By Dinah Dalder
My interest in food and nutrition began when I took an advanced foods course as an elective in high school. I had a wonderful teacher and I loved learning about the composition of foods and why our bodies needed different vitamins and minerals. I also got interested in cooking during that time and still use recipes I copied by hand from magazines and my mother’s cookbooks. I went to college with the plan on becoming a Registered Dietitian and that goal was fulfilled after getting my degree in Human Nutrition from the University of Michigan and completing a 6 month dietetic internship at Henry Ford Hospital in Detroit.
I moved to Indiana and decided It would be a good idea to get my Masters degree at Purdue University while we were “in town.” I had the good fortune to be hired by Evelyn Abel as her graduate teaching assistant at Purdue and she was one of the reasons my husband and I became members at Trinity. After finishing my graduate degree, I worked as a clinical dietitian at Home Hospital. Many things in nutrition changed over the 15 years I worked at the hospital, including the recognition of the importance of nutrition in helping patients get well and stay well. I loved working with the most challenging patients – those who could not eat or could not eat enough nourishing food. It was my mission to team up with the doctors and nurses to find a way for these patients to get enough nutrition.
As a member of Trinity, I started volunteering with the Community Meal when some extra help was needed and eventually became the volunteer coordinator. The Community Meal provided a free lunch for anyone who came to eat at noon on Sundays. It was a blessing to have another way for me to use my training in foods and nutrition. Although I had lots of experience working with hospitalized individuals, I was shocked by the eating challenges I noticed in the people who came to eat at the Community Meal. Many of the guests’ teeth were in terrible condition. Volunteers brought in lovely fresh fruit and vegetables, but the guests turned the food away because they could not chew well enough. I was able to help give ideas to the volunteers bringing food so that the guests would have healthy food that they could eat.
Volunteering at the Community Meal to help people receive adequate food was a hugely rewarding experience for me. I was able to use my professional training and background to serve those in need and help advise volunteers about possible menu items. I learned a lot from the people who came to the meal and discovered how difficult it was for these individuals to have enough nutritious food to eat. Most of the guests were so thankful for the meal and appreciated everything the volunteers were providing. It was a blessing for me to help this vulnerable population and I am grateful for this opportunity.
by Laura Stevens
One Sunday at church Pastor Linda told me she was starting a new Visitation Committee to visit shut-ins who are Trinity members. She asked if I could do that. I believe I tried to come up with an excuse not to do this, but I couldn’t come up with a good one so finally I said, “Of course!” I was asked to visit a church member at one of our local care facilities.
My first few visits were difficult. I told her who I was and why I was there. I asked her how she was, and she replied grimly, “I eat. I sit. I sleep.” It broke my heart, so I said to myself, “Oh, God, please help me to bring a little sunlight into her life. Please help me to know what to do to make her life a little better.” I found she could see very little because of macular degeneration (she has lost all her central vision). She had two relatives in town, but they rarely visit. She and I didn’t have a lot in common. In her younger years she had worked hard at Warren Paper Company making jigsaw puzzles and had also worked in a tomato processing plant--a life that was foreign to me.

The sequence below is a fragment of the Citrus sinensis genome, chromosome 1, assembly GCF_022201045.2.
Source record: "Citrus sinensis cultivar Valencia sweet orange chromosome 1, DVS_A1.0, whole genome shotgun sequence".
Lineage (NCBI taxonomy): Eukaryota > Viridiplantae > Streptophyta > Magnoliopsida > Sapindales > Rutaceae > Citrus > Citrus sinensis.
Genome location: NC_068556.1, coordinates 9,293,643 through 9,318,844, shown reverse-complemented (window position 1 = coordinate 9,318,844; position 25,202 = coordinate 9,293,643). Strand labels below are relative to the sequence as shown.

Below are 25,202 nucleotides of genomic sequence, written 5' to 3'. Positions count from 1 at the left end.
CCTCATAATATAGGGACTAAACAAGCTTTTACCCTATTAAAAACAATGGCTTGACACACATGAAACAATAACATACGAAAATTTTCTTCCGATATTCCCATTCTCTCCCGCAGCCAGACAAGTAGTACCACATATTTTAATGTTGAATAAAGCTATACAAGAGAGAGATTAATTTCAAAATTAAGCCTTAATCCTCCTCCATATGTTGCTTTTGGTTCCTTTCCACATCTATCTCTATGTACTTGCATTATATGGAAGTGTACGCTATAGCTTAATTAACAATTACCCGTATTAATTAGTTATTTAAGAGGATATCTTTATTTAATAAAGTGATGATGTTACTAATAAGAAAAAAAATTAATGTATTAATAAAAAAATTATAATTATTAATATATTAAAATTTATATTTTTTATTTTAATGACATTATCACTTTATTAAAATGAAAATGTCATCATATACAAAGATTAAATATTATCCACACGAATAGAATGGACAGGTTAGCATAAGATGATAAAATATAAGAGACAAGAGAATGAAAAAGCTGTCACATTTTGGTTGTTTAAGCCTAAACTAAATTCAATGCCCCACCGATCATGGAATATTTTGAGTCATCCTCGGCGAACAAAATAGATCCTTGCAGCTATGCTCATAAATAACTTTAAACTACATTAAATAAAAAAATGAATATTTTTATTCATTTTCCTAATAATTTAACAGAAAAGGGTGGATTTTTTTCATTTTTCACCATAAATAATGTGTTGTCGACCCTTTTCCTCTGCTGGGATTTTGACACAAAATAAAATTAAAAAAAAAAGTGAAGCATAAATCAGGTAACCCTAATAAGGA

But I started to ask others at Trinity about this member. They remembered her for her singing in Trinity talent shows and from sitting in the front row each Sunday and singing her heart out. So I asked her about her singing, and we at last had something to talk about! One visit I suggested we say the Lord’s Prayer together, and we only got through about the first line when she burst into song and sang the rest so that anyone in the halls could hear! What a gift she had given me! After that, she would sing for me hymns she loved—a real treat. Now, her voice is that of an 80+ year old but I think it is wonderful! I started to bring a CD player and we listened to all kinds of music—she said she loves all music. So we listened together to lots of hymns, Christmas carols, to South Pacific, My Fair Lady, Oklahoma, Strauss waltzes and the Kington Trio, one of my favorites. We even listened to Bob Newhart jokes and laughed together. I love it when she laughs! She loves to hear about my cat, Bentley, and laughs hard at his stories. She can’t see my face, but I wear colorful socks which she can see and which make her smile and laugh. She loves cherries and cherry pie especially so I’ve been bringing her some cherry desserts. Yesterday I brought her sliced fresh peaches. I know the care facility really tries hard with the food, but her meals don’t look very appetizing to her or to me!
I have gotten far more out of my visits with her than I ever could have expected. At the end of each visit we hug and tell each other we love each other. I feel like I am doing God’s work when I visit her. She once told me, “I love having visitors, and I love music, and I love to sing!”
Laura's friendship with this nursing home resident has truly given this resident a new life. The resident is a different person since Laura started visiting with her. Would you like to make a difference in someone's life? Please contact Pastor Linda for more information.
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